In its answer to the third-party complaint, Coates & Dorsey admitted 'that part of the insurance premium was paid with the check of Richard Harris, and that Richard Harris was going to do or have done certain repairs upon the 'Penida',' and denied the allegations of Sherman's third-party complaint that it had been advised that Harris 'was going to otherwise financially reimburse and/or enrich the owner of the vessel for the use of the same in a trip from Miami to the Galapagos Islands and return'. In its amended cross-claim against Continental, Coates & Dorsey alleged:
2. That prior to the issuance of such policy, ROBERT SHERMAN informed COATES & DORSEY, INC., of certain facts pertaining to the boat, its use, and the consideration for its use, including the fact that the party using the boat would pay for the insurance premium, would pay approximately $400.00 or $500.00 to make the boat seaworthy, and that the boat would be used for ornithological research; that all facts which were communicated to COATES & DORSEY, INC., were in turn communicated by COATES & DORSEY, INC., to CONTINENTAL INSURANCE COMPANY OF NEW YORK; that CONTINENTAL INSURANCE COMPANY OF NEW YORK, having actual knowledge that the aforesaid consideration would be paid for the use of the 'Penida', did nevertheless authorize COATES & DORSEY, INC., to countersign and deliver unto ROBERT SHERMAN its insurance policy which is the subject matter of the original Complaint, the Counterclaim, and the Third Party Claim filed in this cause.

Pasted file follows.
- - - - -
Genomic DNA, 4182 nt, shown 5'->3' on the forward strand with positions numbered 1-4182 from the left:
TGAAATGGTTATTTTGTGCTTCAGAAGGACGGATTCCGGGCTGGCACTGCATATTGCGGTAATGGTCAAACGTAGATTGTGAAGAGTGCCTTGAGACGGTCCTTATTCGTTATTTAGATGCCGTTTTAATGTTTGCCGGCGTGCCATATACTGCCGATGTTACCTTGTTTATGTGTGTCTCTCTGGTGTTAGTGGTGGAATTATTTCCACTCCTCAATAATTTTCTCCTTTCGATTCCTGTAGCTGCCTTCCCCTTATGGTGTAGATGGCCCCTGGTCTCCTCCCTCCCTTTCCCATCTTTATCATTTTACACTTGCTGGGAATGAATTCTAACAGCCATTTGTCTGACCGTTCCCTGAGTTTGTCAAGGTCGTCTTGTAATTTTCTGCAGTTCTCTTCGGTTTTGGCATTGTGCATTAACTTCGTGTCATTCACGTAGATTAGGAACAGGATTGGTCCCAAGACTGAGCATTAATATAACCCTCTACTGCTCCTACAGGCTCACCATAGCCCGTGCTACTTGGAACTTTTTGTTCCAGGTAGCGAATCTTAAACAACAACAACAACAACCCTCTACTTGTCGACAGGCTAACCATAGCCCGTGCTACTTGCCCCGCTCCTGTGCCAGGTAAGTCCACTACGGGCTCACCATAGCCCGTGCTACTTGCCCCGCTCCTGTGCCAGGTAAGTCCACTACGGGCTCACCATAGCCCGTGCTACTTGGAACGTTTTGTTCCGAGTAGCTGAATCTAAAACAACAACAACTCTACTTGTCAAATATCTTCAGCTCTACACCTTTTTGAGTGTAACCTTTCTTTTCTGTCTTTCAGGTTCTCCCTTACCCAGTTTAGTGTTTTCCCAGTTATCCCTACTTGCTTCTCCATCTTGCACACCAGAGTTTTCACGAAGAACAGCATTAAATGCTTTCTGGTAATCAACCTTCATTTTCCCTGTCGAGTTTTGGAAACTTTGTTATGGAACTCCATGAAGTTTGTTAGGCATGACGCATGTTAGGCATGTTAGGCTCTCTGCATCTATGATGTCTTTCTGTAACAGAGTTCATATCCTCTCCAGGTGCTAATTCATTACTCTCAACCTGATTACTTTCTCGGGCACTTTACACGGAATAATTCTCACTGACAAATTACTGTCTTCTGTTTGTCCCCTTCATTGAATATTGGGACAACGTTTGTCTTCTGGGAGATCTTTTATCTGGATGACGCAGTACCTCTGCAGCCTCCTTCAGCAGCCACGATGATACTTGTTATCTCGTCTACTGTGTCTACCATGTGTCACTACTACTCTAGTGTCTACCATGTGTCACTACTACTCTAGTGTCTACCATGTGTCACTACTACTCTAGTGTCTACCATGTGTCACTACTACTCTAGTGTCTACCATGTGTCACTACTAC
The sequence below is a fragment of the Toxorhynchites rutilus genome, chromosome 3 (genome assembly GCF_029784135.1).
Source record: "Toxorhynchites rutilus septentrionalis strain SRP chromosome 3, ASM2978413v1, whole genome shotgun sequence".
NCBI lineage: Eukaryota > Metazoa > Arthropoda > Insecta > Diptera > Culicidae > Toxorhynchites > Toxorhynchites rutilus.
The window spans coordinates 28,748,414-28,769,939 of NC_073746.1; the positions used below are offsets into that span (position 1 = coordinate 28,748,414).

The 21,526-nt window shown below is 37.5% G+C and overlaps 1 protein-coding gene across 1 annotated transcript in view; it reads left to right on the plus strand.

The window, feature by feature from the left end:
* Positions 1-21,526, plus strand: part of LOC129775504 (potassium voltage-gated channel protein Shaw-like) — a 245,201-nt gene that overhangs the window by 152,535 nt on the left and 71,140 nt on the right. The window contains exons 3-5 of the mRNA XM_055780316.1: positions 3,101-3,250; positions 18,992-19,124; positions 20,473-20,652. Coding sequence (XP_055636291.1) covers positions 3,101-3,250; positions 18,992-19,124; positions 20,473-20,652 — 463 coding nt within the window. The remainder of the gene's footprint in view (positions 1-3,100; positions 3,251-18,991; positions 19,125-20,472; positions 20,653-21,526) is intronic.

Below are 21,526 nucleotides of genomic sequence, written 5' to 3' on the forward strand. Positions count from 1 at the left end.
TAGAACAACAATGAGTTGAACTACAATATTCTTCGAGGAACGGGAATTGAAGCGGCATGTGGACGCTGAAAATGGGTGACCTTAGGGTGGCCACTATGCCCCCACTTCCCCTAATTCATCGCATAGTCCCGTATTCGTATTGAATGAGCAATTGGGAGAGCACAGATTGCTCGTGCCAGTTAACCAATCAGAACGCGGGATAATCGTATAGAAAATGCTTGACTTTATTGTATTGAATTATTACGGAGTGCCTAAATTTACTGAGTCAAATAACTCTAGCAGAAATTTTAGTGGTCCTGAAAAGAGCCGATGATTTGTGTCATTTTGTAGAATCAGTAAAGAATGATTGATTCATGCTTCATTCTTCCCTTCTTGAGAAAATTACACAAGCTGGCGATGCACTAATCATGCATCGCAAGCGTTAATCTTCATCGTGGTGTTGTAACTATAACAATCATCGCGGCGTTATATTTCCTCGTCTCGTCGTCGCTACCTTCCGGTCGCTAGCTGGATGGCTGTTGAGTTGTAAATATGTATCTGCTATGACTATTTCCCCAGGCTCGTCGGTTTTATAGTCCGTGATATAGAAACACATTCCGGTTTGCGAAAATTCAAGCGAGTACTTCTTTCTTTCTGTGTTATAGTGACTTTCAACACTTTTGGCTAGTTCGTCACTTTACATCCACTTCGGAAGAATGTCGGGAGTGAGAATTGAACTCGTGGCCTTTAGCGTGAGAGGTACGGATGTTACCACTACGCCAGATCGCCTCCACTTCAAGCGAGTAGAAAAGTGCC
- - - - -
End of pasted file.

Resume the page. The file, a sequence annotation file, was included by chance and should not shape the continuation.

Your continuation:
The amended cross-claim was introduced into evidence by Sherman over Coates & Dorsey's objection, and Sherman's attorney relied heavily on the inconsistency between the allegations of the third-party answer and the crossclaim in closing argument, arguing that the allegations of the cross-claim constituted an admission of liability on the part of Coates & Dorsey and strongly intimating that although the cross-claim against Continental had been dismissed, Coates & Dorsey would ultimately prevail, so that if the jury returned a verdict against Coates & Dorsey the cost of the judgment would be passed on to Continental.